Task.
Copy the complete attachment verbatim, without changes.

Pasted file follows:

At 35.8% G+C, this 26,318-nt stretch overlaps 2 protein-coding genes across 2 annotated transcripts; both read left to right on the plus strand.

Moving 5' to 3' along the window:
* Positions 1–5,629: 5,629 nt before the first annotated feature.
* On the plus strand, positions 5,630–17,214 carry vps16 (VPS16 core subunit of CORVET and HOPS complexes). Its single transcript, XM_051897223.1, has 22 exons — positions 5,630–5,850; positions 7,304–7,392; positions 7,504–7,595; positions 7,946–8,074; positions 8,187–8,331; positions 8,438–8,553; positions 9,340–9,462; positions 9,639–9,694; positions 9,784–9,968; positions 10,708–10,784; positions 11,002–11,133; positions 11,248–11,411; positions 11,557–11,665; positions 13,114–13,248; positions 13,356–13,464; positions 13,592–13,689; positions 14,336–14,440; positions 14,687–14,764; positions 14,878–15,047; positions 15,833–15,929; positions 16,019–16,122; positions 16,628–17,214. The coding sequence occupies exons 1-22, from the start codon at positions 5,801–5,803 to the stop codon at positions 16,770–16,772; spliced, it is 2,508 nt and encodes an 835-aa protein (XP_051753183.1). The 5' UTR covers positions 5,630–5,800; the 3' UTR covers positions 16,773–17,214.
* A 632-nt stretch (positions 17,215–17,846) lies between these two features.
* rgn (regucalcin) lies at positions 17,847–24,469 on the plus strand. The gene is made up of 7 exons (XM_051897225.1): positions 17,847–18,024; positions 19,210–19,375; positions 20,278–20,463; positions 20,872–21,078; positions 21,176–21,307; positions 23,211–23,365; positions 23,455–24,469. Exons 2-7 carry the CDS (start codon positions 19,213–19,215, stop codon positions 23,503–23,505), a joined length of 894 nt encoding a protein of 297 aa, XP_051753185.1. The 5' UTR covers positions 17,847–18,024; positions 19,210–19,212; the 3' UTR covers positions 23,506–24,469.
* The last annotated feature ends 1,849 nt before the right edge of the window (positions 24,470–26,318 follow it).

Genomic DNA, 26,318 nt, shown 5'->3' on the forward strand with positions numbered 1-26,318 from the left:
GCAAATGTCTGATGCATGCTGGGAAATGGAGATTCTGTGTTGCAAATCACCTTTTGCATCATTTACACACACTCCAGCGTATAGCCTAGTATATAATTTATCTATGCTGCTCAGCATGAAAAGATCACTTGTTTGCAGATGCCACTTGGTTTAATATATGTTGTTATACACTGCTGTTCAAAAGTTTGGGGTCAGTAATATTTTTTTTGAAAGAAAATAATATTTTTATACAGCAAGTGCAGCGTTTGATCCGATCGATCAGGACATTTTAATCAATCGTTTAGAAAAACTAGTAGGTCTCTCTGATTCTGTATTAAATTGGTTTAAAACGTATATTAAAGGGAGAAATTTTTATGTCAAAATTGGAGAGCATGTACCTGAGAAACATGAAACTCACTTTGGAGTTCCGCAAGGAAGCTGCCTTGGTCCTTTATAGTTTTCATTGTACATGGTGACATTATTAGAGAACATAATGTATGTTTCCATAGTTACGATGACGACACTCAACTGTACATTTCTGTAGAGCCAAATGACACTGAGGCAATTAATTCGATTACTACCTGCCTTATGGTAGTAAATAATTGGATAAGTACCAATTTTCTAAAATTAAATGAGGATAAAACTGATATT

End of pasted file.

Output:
At 35.8% G+C, this 26,318-nt stretch overlaps 2 protein-coding genes across 2 annotated transcripts; both read left to right on the plus strand.

Moving 5' to 3' along the window:
* Positions 1–5,629: 5,629 nt before the first annotated feature.
* On the plus strand, positions 5,630–17,214 carry vps16 (VPS16 core subunit of CORVET and HOPS complexes). Its single transcript, XM_051897223.1, has 22 exons — positions 5,630–5,850; positions 7,304–7,392; positions 7,504–7,595; positions 7,946–8,074; positions 8,187–8,331; positions 8,438–8,553; positions 9,340–9,462; positions 9,639–9,694; positions 9,784–9,968; positions 10,708–10,784; positions 11,002–11,133; positions 11,248–11,411; positions 11,557–11,665; positions 13,114–13,248; positions 13,356–13,464; positions 13,592–13,689; positions 14,336–14,440; positions 14,687–14,764; positions 14,878–15,047; positions 15,833–15,929; positions 16,019–16,122; positions 16,628–17,214. The coding sequence occupies exons 1-22, from the start codon at positions 5,801–5,803 to the stop codon at positions 16,770–16,772; spliced, it is 2,508 nt and encodes an 835-aa protein (XP_051753183.1). The 5' UTR covers positions 5,630–5,800; the 3' UTR covers positions 16,773–17,214.
* A 632-nt stretch (positions 17,215–17,846) lies between these two features.
* rgn (regucalcin) lies at positions 17,847–24,469 on the plus strand. The gene is made up of 7 exons (XM_051897225.1): positions 17,847–18,024; positions 19,210–19,375; positions 20,278–20,463; positions 20,872–21,078; positions 21,176–21,307; positions 23,211–23,365; positions 23,455–24,469. Exons 2-7 carry the CDS (start codon positions 19,213–19,215, stop codon positions 23,503–23,505), a joined length of 894 nt encoding a protein of 297 aa, XP_051753185.1. The 5' UTR covers positions 17,847–18,024; positions 19,210–19,212; the 3' UTR covers positions 23,506–24,469.
* The last annotated feature ends 1,849 nt before the right edge of the window (positions 24,470–26,318 follow it).

Genomic DNA, 26,318 nt, shown 5'->3' on the forward strand with positions numbered 1-26,318 from the left:
GCAAATGTCTGATGCATGCTGGGAAATGGAGATTCTGTGTTGCAAATCACCTTTTGCATCATTTACACACACTCCAGCGTATAGCCTAGTATATAATTTATCTATGCTGCTCAGCATGAAAAGATCACTTGTTTGCAGATGCCACTTGGTTTAATATATGTTGTTATACACTGCTGTTCAAAAGTTTGGGGTCAGTAATATTTTTTTTGAAAGAAAATAATATTTTTATACAGCAAGTGCAGCGTTTGATCCGATCGATCAGGACATTTTAATCAATCGTTTAGAAAAACTAGTAGGTCTCTCTGATTCTGTATTAAATTGGTTTAAAACGTATATTAAAGGGAGAAATTTTTATGTCAAAATTGGAGAGCATGTACCTGAGAAACATGAAACTCACTTTGGAGTTCCGCAAGGAAGCTGCCTTGGTCCTTTATAGTTTTCATTGTACATGGTGACATTATTAGAGAACATAATGTATGTTTCCATAGTTACGATGACGACACTCAACTGTACATTTCTGTAGAGCCAAATGACACTGAGGCAATTAATTCGATTACTACCTGCCTTATGGTAGTAAATAATTGGATAAGTACCAATTTTCTAAAATTAAATGAGGATAAAACTGATATT